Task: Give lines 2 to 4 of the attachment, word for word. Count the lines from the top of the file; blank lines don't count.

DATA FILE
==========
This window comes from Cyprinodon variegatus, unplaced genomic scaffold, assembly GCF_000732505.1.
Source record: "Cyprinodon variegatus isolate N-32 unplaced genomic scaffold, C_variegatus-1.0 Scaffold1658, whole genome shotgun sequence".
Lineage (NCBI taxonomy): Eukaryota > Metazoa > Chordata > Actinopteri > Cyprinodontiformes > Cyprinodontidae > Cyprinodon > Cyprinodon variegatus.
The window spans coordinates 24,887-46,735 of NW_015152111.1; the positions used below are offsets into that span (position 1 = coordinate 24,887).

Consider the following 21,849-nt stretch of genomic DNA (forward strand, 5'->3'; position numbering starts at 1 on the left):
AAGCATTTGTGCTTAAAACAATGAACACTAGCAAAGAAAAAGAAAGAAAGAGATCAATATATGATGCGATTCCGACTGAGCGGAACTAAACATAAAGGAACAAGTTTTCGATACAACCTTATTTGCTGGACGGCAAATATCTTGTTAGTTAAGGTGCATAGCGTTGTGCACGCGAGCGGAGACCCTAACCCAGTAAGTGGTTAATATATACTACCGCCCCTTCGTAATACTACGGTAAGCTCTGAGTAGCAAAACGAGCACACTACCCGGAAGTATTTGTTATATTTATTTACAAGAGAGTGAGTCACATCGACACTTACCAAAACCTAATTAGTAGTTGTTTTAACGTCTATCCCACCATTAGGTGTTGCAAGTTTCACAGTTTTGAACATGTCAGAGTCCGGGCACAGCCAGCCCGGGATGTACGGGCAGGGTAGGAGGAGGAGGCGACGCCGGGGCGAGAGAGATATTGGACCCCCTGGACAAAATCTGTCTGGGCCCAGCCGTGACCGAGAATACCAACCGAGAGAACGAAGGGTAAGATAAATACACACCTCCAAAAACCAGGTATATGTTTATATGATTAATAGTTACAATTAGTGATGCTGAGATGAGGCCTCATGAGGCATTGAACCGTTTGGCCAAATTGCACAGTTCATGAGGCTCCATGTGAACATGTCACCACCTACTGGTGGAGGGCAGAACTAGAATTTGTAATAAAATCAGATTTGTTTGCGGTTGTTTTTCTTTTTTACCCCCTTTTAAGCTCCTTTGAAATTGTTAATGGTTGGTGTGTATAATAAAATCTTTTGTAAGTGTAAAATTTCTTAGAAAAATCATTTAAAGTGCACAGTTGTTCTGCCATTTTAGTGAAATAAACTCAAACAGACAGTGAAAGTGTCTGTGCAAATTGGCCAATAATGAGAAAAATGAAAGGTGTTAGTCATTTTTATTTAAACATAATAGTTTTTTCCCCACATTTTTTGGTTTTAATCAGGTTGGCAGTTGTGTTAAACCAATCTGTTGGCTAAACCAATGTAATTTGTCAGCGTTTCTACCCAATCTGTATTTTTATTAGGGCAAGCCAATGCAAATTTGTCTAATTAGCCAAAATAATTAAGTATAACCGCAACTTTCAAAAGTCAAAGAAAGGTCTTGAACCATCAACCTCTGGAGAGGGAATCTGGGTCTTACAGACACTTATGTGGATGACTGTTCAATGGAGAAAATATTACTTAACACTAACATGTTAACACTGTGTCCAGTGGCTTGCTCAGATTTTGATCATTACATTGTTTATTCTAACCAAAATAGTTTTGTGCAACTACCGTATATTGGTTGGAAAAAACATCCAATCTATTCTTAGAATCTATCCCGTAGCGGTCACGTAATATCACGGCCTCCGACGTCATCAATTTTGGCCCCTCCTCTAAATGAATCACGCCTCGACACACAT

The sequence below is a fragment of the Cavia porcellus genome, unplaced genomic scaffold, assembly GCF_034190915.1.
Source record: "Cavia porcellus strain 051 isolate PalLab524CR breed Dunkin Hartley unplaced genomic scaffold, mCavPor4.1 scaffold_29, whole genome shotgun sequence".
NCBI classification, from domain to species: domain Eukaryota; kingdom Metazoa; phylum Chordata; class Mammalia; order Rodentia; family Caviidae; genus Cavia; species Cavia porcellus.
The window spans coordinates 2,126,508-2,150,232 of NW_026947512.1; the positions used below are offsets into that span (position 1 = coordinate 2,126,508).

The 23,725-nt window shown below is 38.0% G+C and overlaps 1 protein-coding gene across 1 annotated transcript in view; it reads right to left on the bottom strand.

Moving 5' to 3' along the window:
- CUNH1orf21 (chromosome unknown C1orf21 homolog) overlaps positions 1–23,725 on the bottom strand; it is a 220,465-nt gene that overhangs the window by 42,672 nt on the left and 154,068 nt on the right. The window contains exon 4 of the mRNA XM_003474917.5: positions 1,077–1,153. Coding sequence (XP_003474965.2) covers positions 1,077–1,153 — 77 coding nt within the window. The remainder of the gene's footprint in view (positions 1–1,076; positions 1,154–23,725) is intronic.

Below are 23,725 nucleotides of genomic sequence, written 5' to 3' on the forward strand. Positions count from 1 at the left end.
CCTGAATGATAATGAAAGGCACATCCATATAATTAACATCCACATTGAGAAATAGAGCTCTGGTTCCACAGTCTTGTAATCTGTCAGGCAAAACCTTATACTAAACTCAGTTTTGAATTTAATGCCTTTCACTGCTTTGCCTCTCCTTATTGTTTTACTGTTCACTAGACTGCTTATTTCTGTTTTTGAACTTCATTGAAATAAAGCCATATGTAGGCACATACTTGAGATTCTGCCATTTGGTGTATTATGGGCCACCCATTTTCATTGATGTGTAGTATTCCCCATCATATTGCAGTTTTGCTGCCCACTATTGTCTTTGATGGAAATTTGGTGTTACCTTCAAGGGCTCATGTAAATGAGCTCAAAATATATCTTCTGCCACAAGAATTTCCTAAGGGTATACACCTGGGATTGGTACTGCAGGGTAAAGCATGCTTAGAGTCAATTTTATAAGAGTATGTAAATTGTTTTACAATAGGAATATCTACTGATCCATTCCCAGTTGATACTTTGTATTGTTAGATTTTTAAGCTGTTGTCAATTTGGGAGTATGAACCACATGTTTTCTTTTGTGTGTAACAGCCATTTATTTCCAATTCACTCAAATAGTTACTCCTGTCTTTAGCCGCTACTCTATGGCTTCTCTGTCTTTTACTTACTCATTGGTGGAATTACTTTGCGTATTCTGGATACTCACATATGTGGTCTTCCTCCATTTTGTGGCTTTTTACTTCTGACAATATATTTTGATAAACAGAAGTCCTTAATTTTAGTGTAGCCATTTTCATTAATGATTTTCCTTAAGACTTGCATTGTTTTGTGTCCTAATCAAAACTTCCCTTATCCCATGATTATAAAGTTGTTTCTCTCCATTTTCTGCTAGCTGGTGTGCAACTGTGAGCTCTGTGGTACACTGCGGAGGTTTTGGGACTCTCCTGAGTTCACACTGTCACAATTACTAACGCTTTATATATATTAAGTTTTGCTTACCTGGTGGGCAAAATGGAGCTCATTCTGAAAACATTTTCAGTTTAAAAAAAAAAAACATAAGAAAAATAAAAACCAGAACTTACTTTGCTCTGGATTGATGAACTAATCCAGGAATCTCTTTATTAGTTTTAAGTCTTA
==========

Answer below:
Source record: "Cyprinodon variegatus isolate N-32 unplaced genomic scaffold, C_variegatus-1.0 Scaffold1658, whole genome shotgun sequence".
Lineage (NCBI taxonomy): Eukaryota > Metazoa > Chordata > Actinopteri > Cyprinodontiformes > Cyprinodontidae > Cyprinodon > Cyprinodon variegatus.
The window spans coordinates 24,887-46,735 of NW_015152111.1; the positions used below are offsets into that span (position 1 = coordinate 24,887).